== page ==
- POSTED: 11 Jan 2014 03:17
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South Sudanese troops on Friday recaptured the key northern oil city of Bentiu, although the leader of the rebels vowed to fight on against the government.
JUBA: South Sudanese troops on Friday recaptured the key northern oil city of Bentiu, although the leader of the rebels vowed to fight on against the government.
A spokesman for President Salva Kiir said the city, one of two state capitals that were in rebel hands was "now under our control", following days of fierce fighting that has forced tens of thousands to flee the area.
Speaking to AFP by satellite telephone from an undisclosed location, rebel leader Riek Machar admitted that anti-government troops had abandoned the city, but vowed they would press on with their nearly month-old fight.
"We withdrew from Bentiu, but it was to avoid fighting in the streets and save civilian lives. We fight on, we will continue the battle," Machar told AFP by satellite telephone from an undisclosed location in the country.
He nevertheless said the rebel side would continue to be engaged in peace talks that are taking place in neighbouring Ethiopia.
"Yes, we are committed," he said, without giving any indication if he was willing to agree to an immediate and unconditional ceasefire.
A rebel military spokesman described the loss of Bentiu - already ransacked and mostly emptied of its civilian population - as a "temporary setback", and insisted that oil infrastructure around the city was still in rebel hands.
"The government does not have the capacity to defeat us militarily," Lul Ruai Koang said.
The government, however, said it was mobilising thousands of additional troops - now expected to join the offensive on Jonglei State capital Bor, the last remaining rebel stronghold.
In neighbouring Ethiopia, regional mediators said they were still optimistic that peace delegates from the two sides meeting in a luxury hotel in Addis Ababa would agree to a ceasefire.
The United Nations (UN) has said that "very substantially in excess" of 1,000 people have already been killed in the fighting, and that nearly a quarter of a million people have fled their homes - many of them fleeing a wave of violence.
However, the International Crisis Group, an independent think-tank, said reports from across the world's newest state indicate that the real death toll is far higher.
"Given the intensity of fighting in over 30 different locations in the past three weeks, we are looking at a death toll approaching 10,000," ICG analyst Casie Copeland said.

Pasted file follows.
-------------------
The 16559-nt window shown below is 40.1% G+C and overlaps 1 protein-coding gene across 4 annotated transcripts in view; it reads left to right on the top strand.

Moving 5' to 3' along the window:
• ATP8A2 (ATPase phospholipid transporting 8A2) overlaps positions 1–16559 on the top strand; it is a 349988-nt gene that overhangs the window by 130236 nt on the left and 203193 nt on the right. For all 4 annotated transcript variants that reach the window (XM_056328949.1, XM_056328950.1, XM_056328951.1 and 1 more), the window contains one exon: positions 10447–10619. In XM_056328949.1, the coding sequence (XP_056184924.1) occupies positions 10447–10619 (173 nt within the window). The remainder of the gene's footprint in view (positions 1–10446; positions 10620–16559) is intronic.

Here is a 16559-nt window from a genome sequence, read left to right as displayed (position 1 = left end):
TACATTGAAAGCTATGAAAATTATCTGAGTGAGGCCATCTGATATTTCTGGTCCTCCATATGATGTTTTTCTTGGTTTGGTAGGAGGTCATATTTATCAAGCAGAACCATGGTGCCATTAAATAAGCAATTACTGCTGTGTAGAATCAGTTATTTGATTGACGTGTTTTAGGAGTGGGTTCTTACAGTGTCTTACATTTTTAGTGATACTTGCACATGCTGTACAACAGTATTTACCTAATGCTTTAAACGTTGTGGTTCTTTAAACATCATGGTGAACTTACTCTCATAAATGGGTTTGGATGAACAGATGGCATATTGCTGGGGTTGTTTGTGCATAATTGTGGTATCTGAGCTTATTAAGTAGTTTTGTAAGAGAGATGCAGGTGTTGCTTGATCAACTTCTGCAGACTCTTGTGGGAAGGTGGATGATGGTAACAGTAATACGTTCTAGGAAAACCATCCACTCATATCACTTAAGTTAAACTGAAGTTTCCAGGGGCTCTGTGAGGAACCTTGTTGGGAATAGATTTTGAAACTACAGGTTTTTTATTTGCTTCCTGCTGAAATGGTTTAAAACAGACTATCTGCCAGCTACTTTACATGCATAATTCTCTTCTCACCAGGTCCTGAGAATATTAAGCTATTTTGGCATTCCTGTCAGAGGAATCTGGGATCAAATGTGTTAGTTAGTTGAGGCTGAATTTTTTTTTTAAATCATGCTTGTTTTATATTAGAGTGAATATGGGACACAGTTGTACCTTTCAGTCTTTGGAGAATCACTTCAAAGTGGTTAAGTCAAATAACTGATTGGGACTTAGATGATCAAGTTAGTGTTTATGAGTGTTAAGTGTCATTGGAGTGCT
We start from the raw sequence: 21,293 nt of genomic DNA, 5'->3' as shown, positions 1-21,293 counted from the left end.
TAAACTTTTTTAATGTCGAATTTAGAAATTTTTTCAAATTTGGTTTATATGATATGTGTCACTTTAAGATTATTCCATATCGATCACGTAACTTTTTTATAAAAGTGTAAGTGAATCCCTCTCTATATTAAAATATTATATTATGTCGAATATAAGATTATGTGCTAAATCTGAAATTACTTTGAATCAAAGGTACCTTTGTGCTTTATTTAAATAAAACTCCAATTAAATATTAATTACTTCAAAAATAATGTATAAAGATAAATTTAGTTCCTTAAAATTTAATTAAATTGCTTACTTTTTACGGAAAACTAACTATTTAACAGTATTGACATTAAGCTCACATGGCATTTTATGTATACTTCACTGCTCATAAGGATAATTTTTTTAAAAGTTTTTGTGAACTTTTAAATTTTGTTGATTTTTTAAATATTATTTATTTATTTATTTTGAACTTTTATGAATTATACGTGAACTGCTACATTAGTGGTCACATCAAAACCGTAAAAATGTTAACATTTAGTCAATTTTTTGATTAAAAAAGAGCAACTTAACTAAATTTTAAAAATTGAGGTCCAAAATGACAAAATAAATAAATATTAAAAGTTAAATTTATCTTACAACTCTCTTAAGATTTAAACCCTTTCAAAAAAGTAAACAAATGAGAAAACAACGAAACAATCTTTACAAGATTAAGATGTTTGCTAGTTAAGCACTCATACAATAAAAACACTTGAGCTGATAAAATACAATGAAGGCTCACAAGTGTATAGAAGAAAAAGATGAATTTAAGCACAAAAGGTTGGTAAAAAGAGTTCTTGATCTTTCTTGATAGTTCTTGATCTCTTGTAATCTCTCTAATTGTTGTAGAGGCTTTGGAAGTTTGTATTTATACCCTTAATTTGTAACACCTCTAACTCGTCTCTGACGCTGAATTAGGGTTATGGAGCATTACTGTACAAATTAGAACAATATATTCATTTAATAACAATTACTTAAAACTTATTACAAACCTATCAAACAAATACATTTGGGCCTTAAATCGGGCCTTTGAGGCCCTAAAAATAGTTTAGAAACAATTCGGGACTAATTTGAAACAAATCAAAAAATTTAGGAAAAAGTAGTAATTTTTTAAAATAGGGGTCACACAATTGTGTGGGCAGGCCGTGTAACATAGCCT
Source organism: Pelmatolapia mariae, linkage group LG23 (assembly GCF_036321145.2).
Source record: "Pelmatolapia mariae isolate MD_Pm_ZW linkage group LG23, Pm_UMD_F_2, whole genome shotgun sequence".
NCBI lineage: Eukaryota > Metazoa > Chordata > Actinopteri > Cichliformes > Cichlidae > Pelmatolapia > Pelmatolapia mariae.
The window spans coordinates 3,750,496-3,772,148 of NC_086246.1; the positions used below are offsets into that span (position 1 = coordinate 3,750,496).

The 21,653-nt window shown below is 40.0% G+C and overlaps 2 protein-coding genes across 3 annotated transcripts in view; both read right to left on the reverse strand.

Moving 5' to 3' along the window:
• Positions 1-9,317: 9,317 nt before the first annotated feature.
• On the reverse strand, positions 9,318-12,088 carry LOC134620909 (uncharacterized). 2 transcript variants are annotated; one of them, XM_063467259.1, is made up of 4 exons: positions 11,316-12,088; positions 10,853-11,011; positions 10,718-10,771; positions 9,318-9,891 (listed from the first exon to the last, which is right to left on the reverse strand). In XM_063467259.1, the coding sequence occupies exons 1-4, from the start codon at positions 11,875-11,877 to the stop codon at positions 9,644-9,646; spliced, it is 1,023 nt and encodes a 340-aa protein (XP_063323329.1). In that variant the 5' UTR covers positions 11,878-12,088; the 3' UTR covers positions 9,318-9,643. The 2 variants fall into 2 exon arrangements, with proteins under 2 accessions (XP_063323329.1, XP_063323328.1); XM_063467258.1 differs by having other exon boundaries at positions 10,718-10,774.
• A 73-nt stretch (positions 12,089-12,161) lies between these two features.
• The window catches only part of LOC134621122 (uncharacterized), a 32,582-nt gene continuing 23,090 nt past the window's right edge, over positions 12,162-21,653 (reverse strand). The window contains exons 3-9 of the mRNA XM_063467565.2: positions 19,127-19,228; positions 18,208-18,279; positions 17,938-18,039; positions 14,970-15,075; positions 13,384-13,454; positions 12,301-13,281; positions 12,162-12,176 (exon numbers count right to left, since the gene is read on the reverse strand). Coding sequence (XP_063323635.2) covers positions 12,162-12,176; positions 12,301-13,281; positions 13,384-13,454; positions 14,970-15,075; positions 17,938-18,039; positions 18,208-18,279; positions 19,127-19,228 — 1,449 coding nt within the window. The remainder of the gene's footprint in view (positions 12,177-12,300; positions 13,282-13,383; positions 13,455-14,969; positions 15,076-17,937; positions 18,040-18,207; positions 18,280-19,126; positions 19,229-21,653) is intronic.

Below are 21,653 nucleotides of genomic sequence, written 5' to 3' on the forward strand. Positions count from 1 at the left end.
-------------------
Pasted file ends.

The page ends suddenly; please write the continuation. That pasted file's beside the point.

Fighting began on December 15, when Kiir accused his former deputy Machar of attempting a coup, and rapidly spread with government units divided along ethnic lines and local militia forces siding with the rebels.
Both sides are accused of having committed atrocities, amid a wave of violence pitting Kiir's Dinka tribe against Machar's Nuer community. South Sudan's oil production, crucial to its economy, has dropped by an estimated 20 per cent following the evacuation of oil workers from northern parts of the country.
The United States, which was instrumental in helping South Sudan win independence from Khartoum in 2011, also said it feared the country risked imploding and urged the two sides to immediately agree to a truce.
"Today, tragically, the world's youngest country and undoubtedly one of its most fragile democracies is in danger of shattering," US Assistant Secretary for Africa Linda Thomas-Greenfield told lawmakers in Washington.
An estimated 60,000 people have sought UN protection from the ethnic violence, forcing the Security Council to approve an extra 5,500 peacekeepers who are only slowly arriving.
UN peacekeeping chief Herve Ladsous said the reinforcements would allow UN forces "to go into a more pro-active footing around the bases and beyond, because the situation in terms of violations of human rights remains terribly critical".
Aid agencies seeking to assist the displaced and wounded are also struggling.
Doctors without Borders (Medecins Sans Frontieres - MSF) said its facilities in Bentiu were looted, while other aid organisations have reported similar incidents - including cars being stolen at gunpoint.
"It is unacceptable that one of the only humanitarian organisations still providing assistance to the population in Bentiu has been looted," says Arjan Hehenkamp, MSF general director.
"MSF calls on all parties to this conflict to respect the integrity of medical facilities grant access to affected communities and allow patients to reach medical facilities irrespective of their origin and ethnicity."
Mediators said the peace talks were moving forward despite the ongoing fighting, and that delegates from both sides were reviewing a draft ceasefire agreement.
The proposal calls on both sides to "cease all military action aimed at each other" and to "agree to immediately cease all military operations and freeze their forces," according to a draft seen by AFP.
In addition, it called for immediate humanitarian access to permit the "urgent supply of aid to all displaced populations," according to the proposal.
However, the imprisonment of 11 high-ranking politicians close to Machar remains a major stumbling block, and the rebels have maintained their demand that they be freed before agreeing to a truce. Kiir, meanwhile, has insisted they will not be set free without a legal process.